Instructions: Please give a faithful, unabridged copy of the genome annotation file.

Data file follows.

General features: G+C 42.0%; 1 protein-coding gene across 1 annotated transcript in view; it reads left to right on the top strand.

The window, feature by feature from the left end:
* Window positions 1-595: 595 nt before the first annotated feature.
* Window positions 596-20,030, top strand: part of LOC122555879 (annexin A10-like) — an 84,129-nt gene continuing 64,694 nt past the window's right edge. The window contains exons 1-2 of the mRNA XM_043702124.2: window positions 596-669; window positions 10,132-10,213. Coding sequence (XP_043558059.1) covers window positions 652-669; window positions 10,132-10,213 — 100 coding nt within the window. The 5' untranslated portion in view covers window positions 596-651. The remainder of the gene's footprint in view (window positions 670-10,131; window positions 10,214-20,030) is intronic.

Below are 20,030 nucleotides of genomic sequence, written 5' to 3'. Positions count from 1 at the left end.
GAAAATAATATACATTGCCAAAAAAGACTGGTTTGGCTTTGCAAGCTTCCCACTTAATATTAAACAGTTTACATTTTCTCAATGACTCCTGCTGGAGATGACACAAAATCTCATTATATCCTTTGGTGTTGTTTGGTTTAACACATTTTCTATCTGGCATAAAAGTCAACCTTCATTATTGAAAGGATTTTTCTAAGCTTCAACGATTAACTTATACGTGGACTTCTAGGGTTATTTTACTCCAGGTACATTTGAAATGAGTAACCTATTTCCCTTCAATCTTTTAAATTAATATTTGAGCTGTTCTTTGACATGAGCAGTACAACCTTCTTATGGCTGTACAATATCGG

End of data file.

General features: G+C 42.0%; 1 protein-coding gene across 1 annotated transcript in view; it reads left to right on the top strand.

The window, feature by feature from the left end:
* Window positions 1-595: 595 nt before the first annotated feature.
* Window positions 596-20,030, top strand: part of LOC122555879 (annexin A10-like) — an 84,129-nt gene continuing 64,694 nt past the window's right edge. The window contains exons 1-2 of the mRNA XM_043702124.2: window positions 596-669; window positions 10,132-10,213. Coding sequence (XP_043558059.1) covers window positions 652-669; window positions 10,132-10,213 — 100 coding nt within the window. The 5' untranslated portion in view covers window positions 596-651. The remainder of the gene's footprint in view (window positions 670-10,131; window positions 10,214-20,030) is intronic.

Below are 20,030 nucleotides of genomic sequence, written 5' to 3'. Positions count from 1 at the left end.
GAAAATAATATACATTGCCAAAAAAGACTGGTTTGGCTTTGCAAGCTTCCCACTTAATATTAAACAGTTTACATTTTCTCAATGACTCCTGCTGGAGATGACACAAAATCTCATTATATCCTTTGGTGTTGTTTGGTTTAACACATTTTCTATCTGGCATAAAAGTCAACCTTCATTATTGAAAGGATTTTTCTAAGCTTCAACGATTAACTTATACGTGGACTTCTAGGGTTATTTTACTCCAGGTACATTTGAAATGAGTAACCTATTTCCCTTCAATCTTTTAAATTAATATTTGAGCTGTTCTTTGACATGAGCAGTACAACCTTCTTATGGCTGTACAATATCGG